Open Agriculture Initiative

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The MIT Open Agriculture Initiative (OpenAg) was founded in 2015 by Caleb Harper as an initiative of the MIT Media Lab at the Massachusetts Institute of Technology.[1] The project aims to develop controlled-environment agriculture platforms called "Food Computers" that operate on a variety of scales, and which can be used for experimental, educational, or personal use. All of the hardware, software, and data will be open source, with the intention of creating a standardized open platform for agricultural research and experimentation.[2]

OpenAg advocates pursue transparency in the agricultural industry, and promote sustainable, local growing practices. Much of their focus is on enhancing urban agriculture and improving access to fresh, healthy foods.[3]

Food Computer[edit]

The Open Agriculture Initiative coined the term "Food Computer" to describe their main product. Originally developed under the MIT CityFARM project,[2] the Food Computer is controlled-environment agriculture platform that utilizes soilless agriculture technologies including hydroponic and aeroponic systems to grow crops indoors.[4][5] The Food Computer also utilizes an array of sensors that monitor the internal climate within a specialized growing chamber and adjust it accordingly so that the environmental conditions remain consistent and optimum.[6]

The climate inside of a growing chamber can be tightly controlled and used as a tool to enhance food production or quality.[7] The data on the climate conditions during a given harvest cycle can be logged online as a "climate recipe", and the phenotypic expressions (observable characteristics) of the plant can also be monitored and recorded.[8] These recipes are recorded in an online database that will be openly accessible so that climate conditions can be downloaded by other users around the globe.[3]

The term Food Computer can apply generally to any of the Open Agriculture Initiative's controlled-environment systems, or specifically to the smallest model, which is also called a Personal Food Computer.[9] The tabletop-sized unit is intended for use in homes, classrooms, and small-scale experimental facilities.[10] The mid-sized model, or Food Server, is the size of an internationally standardized shipping container, and utilizes vertical farming structures.[11] It is intended for use in cafeterias, restaurants, local grocers, and large-scale experimental facilities. The largest version of the Food Computer will be warehouse-sized Food Data Centers that will function on the level of industrial crop production.[6][10]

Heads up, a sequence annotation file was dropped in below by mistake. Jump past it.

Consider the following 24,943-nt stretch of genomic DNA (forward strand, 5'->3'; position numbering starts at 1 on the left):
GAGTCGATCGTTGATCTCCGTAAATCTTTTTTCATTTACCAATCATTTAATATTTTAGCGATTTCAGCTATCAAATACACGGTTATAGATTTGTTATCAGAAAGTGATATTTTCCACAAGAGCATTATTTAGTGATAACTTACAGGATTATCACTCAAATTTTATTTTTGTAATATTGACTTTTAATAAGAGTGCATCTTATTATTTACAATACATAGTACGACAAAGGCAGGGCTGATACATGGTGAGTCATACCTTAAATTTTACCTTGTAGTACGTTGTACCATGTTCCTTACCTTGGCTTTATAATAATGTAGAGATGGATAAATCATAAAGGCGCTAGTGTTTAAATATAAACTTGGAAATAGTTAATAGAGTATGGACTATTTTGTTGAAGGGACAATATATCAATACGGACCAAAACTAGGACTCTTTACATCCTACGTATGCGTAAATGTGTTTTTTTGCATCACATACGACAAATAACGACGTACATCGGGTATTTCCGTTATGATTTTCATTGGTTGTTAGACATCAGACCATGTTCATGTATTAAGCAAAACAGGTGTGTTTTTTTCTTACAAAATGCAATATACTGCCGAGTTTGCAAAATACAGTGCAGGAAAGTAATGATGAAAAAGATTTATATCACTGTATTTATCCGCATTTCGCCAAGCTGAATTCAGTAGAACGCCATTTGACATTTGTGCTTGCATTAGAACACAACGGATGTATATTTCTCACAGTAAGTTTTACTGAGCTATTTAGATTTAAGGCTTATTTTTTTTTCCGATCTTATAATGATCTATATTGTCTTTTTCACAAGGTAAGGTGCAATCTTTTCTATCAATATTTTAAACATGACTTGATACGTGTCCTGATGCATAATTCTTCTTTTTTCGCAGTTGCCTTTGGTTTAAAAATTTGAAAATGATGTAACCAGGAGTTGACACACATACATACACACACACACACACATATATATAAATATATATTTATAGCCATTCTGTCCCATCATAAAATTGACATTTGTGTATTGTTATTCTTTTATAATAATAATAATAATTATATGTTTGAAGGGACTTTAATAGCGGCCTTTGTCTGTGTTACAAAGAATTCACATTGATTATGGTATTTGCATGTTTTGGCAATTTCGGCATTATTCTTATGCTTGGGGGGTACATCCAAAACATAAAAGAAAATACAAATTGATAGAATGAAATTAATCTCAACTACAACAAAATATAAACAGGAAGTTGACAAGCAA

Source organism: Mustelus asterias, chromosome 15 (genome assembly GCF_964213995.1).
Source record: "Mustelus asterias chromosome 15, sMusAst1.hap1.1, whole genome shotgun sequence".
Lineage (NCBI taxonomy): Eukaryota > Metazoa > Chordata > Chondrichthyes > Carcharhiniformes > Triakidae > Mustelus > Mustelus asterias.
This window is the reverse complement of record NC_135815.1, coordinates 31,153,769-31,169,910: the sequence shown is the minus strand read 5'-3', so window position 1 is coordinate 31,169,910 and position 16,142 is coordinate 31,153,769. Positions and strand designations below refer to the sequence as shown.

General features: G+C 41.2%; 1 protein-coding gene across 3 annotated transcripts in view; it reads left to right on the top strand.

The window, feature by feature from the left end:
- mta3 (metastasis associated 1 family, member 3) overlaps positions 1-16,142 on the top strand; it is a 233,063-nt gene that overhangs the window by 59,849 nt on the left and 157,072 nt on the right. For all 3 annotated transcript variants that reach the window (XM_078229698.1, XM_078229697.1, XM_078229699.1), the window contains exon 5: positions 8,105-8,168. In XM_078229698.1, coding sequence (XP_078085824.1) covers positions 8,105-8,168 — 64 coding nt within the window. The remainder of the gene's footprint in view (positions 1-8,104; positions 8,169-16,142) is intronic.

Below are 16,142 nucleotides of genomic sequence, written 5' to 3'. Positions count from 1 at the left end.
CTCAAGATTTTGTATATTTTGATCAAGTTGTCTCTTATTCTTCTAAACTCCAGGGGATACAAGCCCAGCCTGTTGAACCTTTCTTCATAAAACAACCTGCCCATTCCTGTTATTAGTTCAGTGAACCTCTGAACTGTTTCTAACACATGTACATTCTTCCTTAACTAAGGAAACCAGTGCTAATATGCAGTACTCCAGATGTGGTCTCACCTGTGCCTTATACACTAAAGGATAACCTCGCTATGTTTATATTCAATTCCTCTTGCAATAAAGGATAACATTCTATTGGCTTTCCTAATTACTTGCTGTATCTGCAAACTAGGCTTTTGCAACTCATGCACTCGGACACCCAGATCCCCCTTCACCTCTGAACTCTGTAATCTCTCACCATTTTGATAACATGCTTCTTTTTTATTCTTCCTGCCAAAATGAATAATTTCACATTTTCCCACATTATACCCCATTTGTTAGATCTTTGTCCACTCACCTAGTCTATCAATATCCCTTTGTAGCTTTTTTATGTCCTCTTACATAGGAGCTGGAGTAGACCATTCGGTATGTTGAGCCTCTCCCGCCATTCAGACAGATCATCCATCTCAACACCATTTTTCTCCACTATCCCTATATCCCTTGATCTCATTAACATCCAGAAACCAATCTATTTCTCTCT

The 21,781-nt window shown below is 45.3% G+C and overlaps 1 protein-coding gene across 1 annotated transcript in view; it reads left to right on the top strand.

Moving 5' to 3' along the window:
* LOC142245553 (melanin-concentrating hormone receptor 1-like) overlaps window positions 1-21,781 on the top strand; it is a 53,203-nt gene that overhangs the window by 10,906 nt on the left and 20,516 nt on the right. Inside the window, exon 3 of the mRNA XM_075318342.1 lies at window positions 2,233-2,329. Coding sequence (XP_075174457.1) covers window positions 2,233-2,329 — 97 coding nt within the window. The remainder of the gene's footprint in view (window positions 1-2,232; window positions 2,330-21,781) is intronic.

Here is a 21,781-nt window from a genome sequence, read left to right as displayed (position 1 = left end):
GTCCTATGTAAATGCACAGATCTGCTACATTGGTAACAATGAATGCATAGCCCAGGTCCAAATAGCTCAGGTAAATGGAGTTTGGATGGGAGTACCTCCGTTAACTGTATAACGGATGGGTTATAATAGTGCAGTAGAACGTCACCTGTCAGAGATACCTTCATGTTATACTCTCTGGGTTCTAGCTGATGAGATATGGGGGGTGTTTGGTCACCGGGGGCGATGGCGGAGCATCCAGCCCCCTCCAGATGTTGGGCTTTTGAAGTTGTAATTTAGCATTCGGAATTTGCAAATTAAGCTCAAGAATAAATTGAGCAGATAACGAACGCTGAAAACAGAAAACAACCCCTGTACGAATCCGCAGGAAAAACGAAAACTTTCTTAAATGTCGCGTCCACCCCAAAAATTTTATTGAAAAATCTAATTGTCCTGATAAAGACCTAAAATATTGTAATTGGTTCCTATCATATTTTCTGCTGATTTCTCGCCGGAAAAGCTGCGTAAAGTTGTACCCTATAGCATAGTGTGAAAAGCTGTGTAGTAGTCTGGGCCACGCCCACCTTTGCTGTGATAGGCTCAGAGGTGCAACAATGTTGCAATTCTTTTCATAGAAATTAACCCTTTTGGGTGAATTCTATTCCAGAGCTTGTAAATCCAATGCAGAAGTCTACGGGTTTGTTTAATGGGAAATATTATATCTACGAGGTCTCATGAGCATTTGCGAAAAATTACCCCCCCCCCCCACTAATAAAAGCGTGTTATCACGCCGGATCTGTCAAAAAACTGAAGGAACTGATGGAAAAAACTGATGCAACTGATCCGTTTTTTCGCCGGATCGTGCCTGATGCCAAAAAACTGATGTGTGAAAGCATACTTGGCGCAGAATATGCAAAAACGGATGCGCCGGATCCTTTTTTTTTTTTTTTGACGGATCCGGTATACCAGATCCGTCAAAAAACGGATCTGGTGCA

Food Computers are not yet commercially available. As of 2016, there are six prototype Personal Food Computers operating in schools around the Boston area, and three Food Servers operating at MIT, Michigan State University, and Unidad Guadalajara (Cinvestav) in Mexico.[12] Build directions and schematics are available for makers and hobbyists,[13] while more-widespread availability is expected once manufacturing begins in coming years.[13]

Open Phenome Library[edit]

Various climate conditions including temperature, relative humidity, carbon dioxide and oxygen levels, pH of water, electrical conductivity of water, and exposure to various nutrients, fertilizers and chemicals determine whether a plant grows and also how it grows.[14] Different climate conditions can lead to different phenotypic expressions in plants that are genotypically very similar or identical. The various traits that a plant expresses, including color, size, texture, yield, growth rate, flavor, and nutrient density, make up its phenome.[15] OpenAg aims to crowd source this research and create an open library of phenome data that relates external climate conditions to specific phenotypic expressions in various plants.[16][17]

Affiliations and funding[edit]